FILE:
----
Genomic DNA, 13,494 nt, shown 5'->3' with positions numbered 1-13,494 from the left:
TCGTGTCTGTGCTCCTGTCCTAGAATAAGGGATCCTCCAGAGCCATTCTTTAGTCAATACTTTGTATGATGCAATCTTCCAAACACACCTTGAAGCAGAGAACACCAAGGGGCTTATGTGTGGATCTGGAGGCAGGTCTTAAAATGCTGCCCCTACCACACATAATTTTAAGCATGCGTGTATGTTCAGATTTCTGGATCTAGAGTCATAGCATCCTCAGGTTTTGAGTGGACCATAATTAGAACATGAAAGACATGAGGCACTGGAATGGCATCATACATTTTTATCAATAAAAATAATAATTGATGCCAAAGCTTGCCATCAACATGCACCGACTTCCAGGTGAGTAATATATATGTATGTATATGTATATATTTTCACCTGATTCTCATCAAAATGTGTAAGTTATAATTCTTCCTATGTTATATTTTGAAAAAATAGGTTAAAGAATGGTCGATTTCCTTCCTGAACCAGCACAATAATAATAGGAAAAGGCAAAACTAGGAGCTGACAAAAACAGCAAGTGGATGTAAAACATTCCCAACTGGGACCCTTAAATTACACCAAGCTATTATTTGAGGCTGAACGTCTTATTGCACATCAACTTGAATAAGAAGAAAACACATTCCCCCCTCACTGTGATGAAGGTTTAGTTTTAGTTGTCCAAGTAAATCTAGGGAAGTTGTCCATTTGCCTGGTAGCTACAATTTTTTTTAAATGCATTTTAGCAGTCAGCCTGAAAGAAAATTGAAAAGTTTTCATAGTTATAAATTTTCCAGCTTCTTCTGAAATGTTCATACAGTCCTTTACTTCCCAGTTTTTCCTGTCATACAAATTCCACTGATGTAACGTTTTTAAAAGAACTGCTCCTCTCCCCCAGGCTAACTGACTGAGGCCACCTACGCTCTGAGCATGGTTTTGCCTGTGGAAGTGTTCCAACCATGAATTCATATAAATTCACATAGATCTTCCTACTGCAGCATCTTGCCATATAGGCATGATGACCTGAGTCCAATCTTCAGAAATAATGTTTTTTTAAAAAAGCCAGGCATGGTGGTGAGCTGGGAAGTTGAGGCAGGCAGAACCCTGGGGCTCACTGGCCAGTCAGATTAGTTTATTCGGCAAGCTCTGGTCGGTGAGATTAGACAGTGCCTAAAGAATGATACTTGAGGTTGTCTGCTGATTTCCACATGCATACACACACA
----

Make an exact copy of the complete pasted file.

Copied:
Genomic DNA, 13,494 nt, shown 5'->3' with positions numbered 1-13,494 from the left:
TCGTGTCTGTGCTCCTGTCCTAGAATAAGGGATCCTCCAGAGCCATTCTTTAGTCAATACTTTGTATGATGCAATCTTCCAAACACACCTTGAAGCAGAGAACACCAAGGGGCTTATGTGTGGATCTGGAGGCAGGTCTTAAAATGCTGCCCCTACCACACATAATTTTAAGCATGCGTGTATGTTCAGATTTCTGGATCTAGAGTCATAGCATCCTCAGGTTTTGAGTGGACCATAATTAGAACATGAAAGACATGAGGCACTGGAATGGCATCATACATTTTTATCAATAAAAATAATAATTGATGCCAAAGCTTGCCATCAACATGCACCGACTTCCAGGTGAGTAATATATATGTATGTATATGTATATATTTTCACCTGATTCTCATCAAAATGTGTAAGTTATAATTCTTCCTATGTTATATTTTGAAAAAATAGGTTAAAGAATGGTCGATTTCCTTCCTGAACCAGCACAATAATAATAGGAAAAGGCAAAACTAGGAGCTGACAAAAACAGCAAGTGGATGTAAAACATTCCCAACTGGGACCCTTAAATTACACCAAGCTATTATTTGAGGCTGAACGTCTTATTGCACATCAACTTGAATAAGAAGAAAACACATTCCCCCCTCACTGTGATGAAGGTTTAGTTTTAGTTGTCCAAGTAAATCTAGGGAAGTTGTCCATTTGCCTGGTAGCTACAATTTTTTTTAAATGCATTTTAGCAGTCAGCCTGAAAGAAAATTGAAAAGTTTTCATAGTTATAAATTTTCCAGCTTCTTCTGAAATGTTCATACAGTCCTTTACTTCCCAGTTTTTCCTGTCATACAAATTCCACTGATGTAACGTTTTTAAAAGAACTGCTCCTCTCCCCCAGGCTAACTGACTGAGGCCACCTACGCTCTGAGCATGGTTTTGCCTGTGGAAGTGTTCCAACCATGAATTCATATAAATTCACATAGATCTTCCTACTGCAGCATCTTGCCATATAGGCATGATGACCTGAGTCCAATCTTCAGAAATAATGTTTTTTTAAAAAAGCCAGGCATGGTGGTGAGCTGGGAAGTTGAGGCAGGCAGAACCCTGGGGCTCACTGGCCAGTCAGATTAGTTTATTCGGCAAGCTCTGGTCGGTGAGATTAGACAGTGCCTAAAGAATGATACTTGAGGTTGTCTGCTGATTTCCACATGCATACACACACA